Brookline Historical Society
Recent Additions

146 Naples Rd.
140 Naples Rd. is to the left.
[Source: Brookline Preservation Department]
75-77 Monmouth St., circa 1910
[Source: Brookline Preservation Department]
Monmouth Court, West Side
Looking south at numbers 19 - 27.
[Source: Brookline Preservation Department]
Babcock St.
Looking north. 210 Babcock St. is on the left followed by Winslow Rd. 209 Babcock St. is on the right.
[Source: Brookline Preservation Department]
Babcock St.
Looking north from Abbottsford Rd. Photo by town engineer, Henry A. Varney, whose car is in the photo, foreground right. Varney routinely parked his car within the range of his photos, often with a door open.
[Source: Brookline Preservation Department]
Bethany Sunday School
Washington St. at the junction with Cypress St., School St. to the right. This image shows the third iteration of the once tall steeple.

Known as the “Bethany Building”, the church was constructed in 1844 as the first church in Brookline of the newly-organized Harvard Congregational Society. The building was sold in 1873 as the Society prepared to move to a larger structure at the corner of Harvard St. and Marion St. After a brief stint as a Methodist church followed by several additional changes of ownership, the building was acquired in 1887 by the Bethany Sunday School Association which held it for the next twenty years. The building was torn down in 1928.
[Source: Digital Commonwealth]
Boston & Albany Railroad, Brookline Village
Looking west. On the left is the rear of the brick building at 81 Boylston St., still standing. In the middle is the pedestrian overpass at Davis Path, no longer standing. In the foreground left is a partial view of the rear of 38 White Place, followed by 40 White Place, both still standing.
[Source: Digital Commonwealth]
Fischer Hill, Aerial View
[Source: National Archives]
Brookline Village, Aerial View
[Source: National Archives]
Boylston Street Between Cypress & Cameron Sts., 1956
[Source: Digital Commonwealth]
Reservoir Lane, 1898
[Reservoir Lane View 14] Looking north. The house of Ebenezer Reed is on the far right in the distance. Other houses in the area of the northeast corner of today’s Reservoir Road and Boylston St. can be viewed to its left.

Reservoir Lane is one of the earliest roads in Brookline and was originally a section in the trail used by Native Americans to travel from Roxbury to Nonantum Hill in Newton. In 1905, the lane became today’s Reservoir Road, a new section was added on the north end connecting to Middlesex Rd., and only a small length of the lane remains by Middlesex Rd.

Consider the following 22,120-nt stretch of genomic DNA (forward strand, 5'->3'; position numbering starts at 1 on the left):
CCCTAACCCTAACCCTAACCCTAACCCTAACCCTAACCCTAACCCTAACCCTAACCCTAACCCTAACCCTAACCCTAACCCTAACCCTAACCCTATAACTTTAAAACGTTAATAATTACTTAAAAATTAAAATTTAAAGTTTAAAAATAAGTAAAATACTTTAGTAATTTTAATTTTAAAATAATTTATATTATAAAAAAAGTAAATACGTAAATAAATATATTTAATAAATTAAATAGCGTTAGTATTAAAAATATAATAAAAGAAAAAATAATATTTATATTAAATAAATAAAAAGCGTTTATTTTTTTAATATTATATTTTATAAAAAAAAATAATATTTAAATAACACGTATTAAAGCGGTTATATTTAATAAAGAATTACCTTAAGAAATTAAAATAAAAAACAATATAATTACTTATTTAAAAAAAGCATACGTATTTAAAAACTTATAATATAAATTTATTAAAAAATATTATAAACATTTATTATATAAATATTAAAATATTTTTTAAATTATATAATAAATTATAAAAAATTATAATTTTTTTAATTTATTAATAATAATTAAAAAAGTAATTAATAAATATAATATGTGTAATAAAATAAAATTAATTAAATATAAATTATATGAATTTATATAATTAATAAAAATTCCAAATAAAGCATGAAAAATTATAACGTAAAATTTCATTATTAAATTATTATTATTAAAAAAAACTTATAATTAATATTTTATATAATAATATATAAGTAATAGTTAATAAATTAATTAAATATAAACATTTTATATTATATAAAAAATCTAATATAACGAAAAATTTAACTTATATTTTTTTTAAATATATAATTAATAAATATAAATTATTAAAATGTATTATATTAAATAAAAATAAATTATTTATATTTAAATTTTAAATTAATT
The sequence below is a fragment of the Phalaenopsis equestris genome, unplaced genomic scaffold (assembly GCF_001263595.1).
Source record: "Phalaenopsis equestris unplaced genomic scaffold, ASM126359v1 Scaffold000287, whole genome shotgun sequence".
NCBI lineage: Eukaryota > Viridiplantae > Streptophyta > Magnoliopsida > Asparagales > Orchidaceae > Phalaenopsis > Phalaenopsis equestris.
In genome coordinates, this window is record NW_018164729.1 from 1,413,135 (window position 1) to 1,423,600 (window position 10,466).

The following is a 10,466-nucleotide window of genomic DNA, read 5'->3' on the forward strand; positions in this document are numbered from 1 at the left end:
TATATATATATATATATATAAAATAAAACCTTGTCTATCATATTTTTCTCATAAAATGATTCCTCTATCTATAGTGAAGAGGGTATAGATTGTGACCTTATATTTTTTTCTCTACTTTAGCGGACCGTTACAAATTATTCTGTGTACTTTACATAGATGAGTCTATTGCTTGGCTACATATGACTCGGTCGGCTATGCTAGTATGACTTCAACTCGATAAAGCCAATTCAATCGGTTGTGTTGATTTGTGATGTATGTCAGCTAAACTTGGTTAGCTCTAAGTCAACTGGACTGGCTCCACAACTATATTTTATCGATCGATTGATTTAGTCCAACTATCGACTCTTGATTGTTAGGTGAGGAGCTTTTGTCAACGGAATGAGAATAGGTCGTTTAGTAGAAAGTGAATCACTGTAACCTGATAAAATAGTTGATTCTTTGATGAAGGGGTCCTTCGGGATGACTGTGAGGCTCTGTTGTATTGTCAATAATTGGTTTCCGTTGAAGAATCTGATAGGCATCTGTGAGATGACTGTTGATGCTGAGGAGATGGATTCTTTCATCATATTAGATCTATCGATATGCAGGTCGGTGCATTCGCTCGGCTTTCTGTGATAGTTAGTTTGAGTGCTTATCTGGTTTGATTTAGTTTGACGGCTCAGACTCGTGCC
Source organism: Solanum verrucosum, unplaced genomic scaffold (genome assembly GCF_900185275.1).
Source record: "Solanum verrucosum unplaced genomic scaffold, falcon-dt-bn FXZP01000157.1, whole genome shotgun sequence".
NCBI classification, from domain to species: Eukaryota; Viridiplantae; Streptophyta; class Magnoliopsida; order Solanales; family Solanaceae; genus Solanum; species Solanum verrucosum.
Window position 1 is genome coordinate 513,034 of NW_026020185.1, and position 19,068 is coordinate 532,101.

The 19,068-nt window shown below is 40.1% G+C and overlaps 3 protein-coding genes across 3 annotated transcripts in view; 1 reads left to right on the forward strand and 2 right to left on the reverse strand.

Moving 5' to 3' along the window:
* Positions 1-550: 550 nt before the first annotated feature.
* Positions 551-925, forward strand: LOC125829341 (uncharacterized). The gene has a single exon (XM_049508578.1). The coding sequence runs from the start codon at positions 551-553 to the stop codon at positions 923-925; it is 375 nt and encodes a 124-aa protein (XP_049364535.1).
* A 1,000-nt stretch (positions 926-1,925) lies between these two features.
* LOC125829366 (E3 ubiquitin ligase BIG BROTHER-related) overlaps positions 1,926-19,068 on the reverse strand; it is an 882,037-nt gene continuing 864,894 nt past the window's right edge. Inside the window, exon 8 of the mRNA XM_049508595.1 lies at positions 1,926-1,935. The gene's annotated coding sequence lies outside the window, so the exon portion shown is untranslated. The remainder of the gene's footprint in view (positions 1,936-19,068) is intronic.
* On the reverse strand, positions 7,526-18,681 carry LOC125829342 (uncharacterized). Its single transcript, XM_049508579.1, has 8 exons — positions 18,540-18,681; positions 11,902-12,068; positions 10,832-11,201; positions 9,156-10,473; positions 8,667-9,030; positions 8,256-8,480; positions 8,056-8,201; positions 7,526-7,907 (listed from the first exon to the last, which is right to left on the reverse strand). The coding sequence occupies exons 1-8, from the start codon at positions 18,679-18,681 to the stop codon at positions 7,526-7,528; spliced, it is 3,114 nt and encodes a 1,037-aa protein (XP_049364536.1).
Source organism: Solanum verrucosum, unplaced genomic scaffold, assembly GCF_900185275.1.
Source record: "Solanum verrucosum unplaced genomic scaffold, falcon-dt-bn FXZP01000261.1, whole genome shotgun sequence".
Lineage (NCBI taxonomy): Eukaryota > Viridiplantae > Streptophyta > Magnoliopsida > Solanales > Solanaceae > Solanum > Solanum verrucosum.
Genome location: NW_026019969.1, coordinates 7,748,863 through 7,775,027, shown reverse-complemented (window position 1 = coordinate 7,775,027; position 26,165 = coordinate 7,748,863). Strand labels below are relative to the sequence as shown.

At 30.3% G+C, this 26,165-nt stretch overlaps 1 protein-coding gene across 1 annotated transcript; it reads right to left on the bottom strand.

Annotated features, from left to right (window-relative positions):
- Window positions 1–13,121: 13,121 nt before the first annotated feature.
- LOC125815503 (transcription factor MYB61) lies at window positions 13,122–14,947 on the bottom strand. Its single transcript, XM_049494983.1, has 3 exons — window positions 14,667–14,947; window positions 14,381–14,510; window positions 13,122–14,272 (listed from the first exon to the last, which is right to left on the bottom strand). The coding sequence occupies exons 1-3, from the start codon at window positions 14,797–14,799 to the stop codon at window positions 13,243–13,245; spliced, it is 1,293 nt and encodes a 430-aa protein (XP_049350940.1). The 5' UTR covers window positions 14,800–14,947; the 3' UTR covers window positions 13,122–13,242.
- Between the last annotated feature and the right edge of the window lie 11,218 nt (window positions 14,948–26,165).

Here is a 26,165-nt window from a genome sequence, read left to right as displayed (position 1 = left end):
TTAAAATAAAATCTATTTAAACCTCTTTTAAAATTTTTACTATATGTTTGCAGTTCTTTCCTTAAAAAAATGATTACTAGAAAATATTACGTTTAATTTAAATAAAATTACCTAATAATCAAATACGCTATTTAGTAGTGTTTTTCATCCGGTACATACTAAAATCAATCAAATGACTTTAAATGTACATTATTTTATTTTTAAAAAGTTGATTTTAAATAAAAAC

In 1892, author Bradford Kingman described the lane as “one of the wildest and most picturesque spots, and the land thereabouts such as anyone who had never explored would hardly suppose could be found within the limits of such a town as Brookline, and so near to Boston. The present lane is narrow, rocky, winding, steep, up hill and down vale, bordered with briars and gay with wild flowers, or attractive with berries in their season.”
[Source: Digital Commonwealth]
Reservoir Lane, 1898
[Reservoir Lane View 13] Looking north. The house and barn of John Wright are on the right.

Reservoir Lane is one of the earliest roads in Brookline and was originally a section in the trail used by Native Americans to travel from Roxbury to Nonantum Hill in Newton. In 1905, the lane became today’s Reservoir Road, a new section was added on the north end connecting to Middlesex Rd., and only a small length of the lane remains by Middlesex Rd.

In 1892, author Bradford Kingman described the lane as “one of the wildest and most picturesque spots, and the land thereabouts such as anyone who had never explored would hardly suppose could be found within the limits of such a town as Brookline, and so near to Boston. The present lane is narrow, rocky, winding, steep, up hill and down vale, bordered with briars and gay with wild flowers, or attractive with berries in their season.”
[Source: Digital Commonwealth]
Reservoir Lane, 1898
[Reservoir Lane View 12] Looking north. The house and barn of John Wright are on the right.

Reservoir Lane is one of the earliest roads in Brookline and was originally a section in the trail used by Native Americans to travel from Roxbury to Nonantum Hill in Newton. In 1905, the lane became today’s Reservoir Road, a new section was added on the north end connecting to Middlesex Rd., and only a small length of the lane remains by Middlesex Rd.

In 1892, author Bradford Kingman described the lane as “one of the wildest and most picturesque spots, and the land thereabouts such as anyone who had never explored would hardly suppose could be found within the limits of such a town as Brookline, and so near to Boston. The present lane is narrow, rocky, winding, steep, up hill and down vale, bordered with briars and gay with wild flowers, or attractive with berries in their season.”
[Source: Digital Commonwealth]
Reservoir Lane, 1898
[Reservoir Lane View 11] Looking north at Patrick Mooney's house (on the left) and the two houses of William D. White.

Reservoir Lane is one of the earliest roads in Brookline and was originally a section in the trail used by Native Americans to travel from Roxbury to Nonantum Hill in Newton. In 1905, the lane became today’s Reservoir Road, a new section was added on the north end connecting to Middlesex Rd., and only a small length of the lane remains by Middlesex Rd.

In 1892, author Bradford Kingman described the lane as “one of the wildest and most picturesque spots, and the land thereabouts such as anyone who had never explored would hardly suppose could be found within the limits of such a town as Brookline, and so near to Boston. The present lane is narrow, rocky, winding, steep, up hill and down vale, bordered with briars and gay with wild flowers, or attractive with berries in their season.”
[Source: Digital Commonwealth]
Reservoir Lane, 1898